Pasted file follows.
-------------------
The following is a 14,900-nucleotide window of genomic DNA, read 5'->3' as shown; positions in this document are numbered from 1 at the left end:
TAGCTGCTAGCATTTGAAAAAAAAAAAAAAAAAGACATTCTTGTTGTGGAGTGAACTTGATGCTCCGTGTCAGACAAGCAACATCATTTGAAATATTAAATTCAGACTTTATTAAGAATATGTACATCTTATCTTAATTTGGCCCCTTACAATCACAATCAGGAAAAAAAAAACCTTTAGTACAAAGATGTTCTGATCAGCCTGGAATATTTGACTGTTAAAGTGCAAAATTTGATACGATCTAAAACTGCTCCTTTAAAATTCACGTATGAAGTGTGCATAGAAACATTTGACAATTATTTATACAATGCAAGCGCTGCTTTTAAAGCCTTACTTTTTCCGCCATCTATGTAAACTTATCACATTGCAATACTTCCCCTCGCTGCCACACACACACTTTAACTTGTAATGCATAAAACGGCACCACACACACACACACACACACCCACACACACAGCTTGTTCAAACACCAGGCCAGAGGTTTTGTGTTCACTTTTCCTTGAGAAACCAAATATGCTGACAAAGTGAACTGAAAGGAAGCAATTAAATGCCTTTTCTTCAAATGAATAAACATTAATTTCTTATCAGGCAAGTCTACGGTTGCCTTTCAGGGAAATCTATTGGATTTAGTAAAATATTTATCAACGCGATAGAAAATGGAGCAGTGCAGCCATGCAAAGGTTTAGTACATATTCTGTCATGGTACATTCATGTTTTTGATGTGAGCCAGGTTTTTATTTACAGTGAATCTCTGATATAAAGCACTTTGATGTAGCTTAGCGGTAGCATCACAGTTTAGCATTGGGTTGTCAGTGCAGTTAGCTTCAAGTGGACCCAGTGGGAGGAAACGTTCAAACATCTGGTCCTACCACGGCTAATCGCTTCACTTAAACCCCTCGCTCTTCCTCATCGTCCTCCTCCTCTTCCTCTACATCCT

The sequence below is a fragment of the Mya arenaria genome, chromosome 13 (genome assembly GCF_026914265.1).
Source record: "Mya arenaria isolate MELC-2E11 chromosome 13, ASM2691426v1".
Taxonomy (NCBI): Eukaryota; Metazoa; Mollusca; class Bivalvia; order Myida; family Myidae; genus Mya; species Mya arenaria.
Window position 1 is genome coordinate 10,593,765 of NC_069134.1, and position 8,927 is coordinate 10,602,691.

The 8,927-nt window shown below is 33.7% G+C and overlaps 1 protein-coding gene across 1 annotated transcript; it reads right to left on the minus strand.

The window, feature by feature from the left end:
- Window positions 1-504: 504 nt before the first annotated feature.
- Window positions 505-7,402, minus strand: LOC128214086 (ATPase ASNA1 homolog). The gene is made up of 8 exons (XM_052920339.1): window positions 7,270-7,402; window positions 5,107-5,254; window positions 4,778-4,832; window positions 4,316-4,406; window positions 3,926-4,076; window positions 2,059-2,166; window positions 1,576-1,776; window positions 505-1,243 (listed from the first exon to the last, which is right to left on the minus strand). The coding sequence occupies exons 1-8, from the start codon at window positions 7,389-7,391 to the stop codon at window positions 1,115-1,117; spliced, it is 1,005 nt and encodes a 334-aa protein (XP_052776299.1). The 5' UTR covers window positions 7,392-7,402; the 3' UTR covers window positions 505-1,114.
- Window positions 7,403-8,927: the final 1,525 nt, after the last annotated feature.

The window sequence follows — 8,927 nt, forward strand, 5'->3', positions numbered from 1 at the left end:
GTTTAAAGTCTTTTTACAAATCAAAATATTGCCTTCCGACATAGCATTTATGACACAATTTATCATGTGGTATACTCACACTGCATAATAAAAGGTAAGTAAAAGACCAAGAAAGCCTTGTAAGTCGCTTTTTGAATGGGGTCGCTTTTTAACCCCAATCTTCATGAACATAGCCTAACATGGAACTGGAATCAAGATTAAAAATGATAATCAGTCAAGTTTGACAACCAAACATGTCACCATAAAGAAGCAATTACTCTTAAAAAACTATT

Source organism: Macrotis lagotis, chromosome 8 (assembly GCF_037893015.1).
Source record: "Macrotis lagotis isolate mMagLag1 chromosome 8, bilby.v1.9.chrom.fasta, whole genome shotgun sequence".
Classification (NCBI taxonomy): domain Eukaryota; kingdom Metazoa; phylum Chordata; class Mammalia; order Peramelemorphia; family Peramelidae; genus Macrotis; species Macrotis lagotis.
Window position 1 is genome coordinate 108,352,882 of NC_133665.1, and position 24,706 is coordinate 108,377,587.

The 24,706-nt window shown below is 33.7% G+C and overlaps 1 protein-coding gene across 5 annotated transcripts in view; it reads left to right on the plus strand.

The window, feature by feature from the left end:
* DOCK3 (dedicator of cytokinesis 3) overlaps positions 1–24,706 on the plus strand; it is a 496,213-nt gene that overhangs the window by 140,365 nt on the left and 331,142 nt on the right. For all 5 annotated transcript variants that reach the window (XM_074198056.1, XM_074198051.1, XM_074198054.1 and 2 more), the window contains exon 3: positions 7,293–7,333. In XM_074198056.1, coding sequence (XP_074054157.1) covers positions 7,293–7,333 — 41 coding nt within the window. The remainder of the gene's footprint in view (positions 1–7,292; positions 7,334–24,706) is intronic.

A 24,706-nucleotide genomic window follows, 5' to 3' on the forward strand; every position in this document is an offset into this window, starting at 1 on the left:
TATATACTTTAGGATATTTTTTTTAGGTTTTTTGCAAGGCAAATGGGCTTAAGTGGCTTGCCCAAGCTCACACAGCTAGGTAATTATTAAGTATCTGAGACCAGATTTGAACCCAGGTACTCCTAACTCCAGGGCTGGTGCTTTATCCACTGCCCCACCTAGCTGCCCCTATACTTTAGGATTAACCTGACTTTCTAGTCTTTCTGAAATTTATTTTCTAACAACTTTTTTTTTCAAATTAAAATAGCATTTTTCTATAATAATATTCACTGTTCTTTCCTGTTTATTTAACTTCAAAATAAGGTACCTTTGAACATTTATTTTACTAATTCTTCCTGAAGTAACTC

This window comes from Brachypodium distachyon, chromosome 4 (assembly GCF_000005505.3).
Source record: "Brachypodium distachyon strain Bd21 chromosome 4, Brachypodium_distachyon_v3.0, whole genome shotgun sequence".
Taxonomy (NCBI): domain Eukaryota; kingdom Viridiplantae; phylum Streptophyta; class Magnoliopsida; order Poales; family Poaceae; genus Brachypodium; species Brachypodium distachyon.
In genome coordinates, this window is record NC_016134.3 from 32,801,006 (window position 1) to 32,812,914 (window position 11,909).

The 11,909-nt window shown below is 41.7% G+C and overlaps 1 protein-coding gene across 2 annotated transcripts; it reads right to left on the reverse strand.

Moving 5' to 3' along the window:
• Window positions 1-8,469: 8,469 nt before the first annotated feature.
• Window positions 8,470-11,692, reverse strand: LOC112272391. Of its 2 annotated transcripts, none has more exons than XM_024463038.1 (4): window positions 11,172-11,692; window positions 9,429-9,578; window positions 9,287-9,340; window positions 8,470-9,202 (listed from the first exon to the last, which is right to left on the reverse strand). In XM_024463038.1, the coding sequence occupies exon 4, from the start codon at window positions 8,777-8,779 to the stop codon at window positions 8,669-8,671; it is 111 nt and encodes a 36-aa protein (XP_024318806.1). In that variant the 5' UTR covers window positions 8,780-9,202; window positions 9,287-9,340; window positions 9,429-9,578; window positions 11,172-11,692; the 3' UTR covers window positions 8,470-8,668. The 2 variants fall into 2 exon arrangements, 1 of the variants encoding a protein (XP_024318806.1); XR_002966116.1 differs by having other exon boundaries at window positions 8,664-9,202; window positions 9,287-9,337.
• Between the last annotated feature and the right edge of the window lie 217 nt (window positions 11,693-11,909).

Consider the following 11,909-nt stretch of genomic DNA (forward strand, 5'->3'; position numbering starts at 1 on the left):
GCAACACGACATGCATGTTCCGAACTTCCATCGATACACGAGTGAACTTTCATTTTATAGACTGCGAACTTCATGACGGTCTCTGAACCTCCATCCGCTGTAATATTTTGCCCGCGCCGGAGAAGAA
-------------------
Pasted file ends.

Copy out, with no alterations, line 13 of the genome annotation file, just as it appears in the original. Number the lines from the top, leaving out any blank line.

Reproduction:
GTTTAAAGTCTTTTTACAAATCAAAATATTGCCTTCCGACATAGCATTTATGACACAATTTATCATGTGGTATACTCACACTGCATAATAAAAGGTAAGTAAAAGACCAAGAAAGCCTTGTAAGTCGCTTTTTGAATGGGGTCGCTTTTTAACCCCAATCTTCATGAACATAGCCTAACATGGAACTGGAATCAAGATTAAAAATGATAATCAGTCAAGTTTGACAACCAAACATGTCACCATAAAGAAGCAATTACTCTTAAAAAACTATT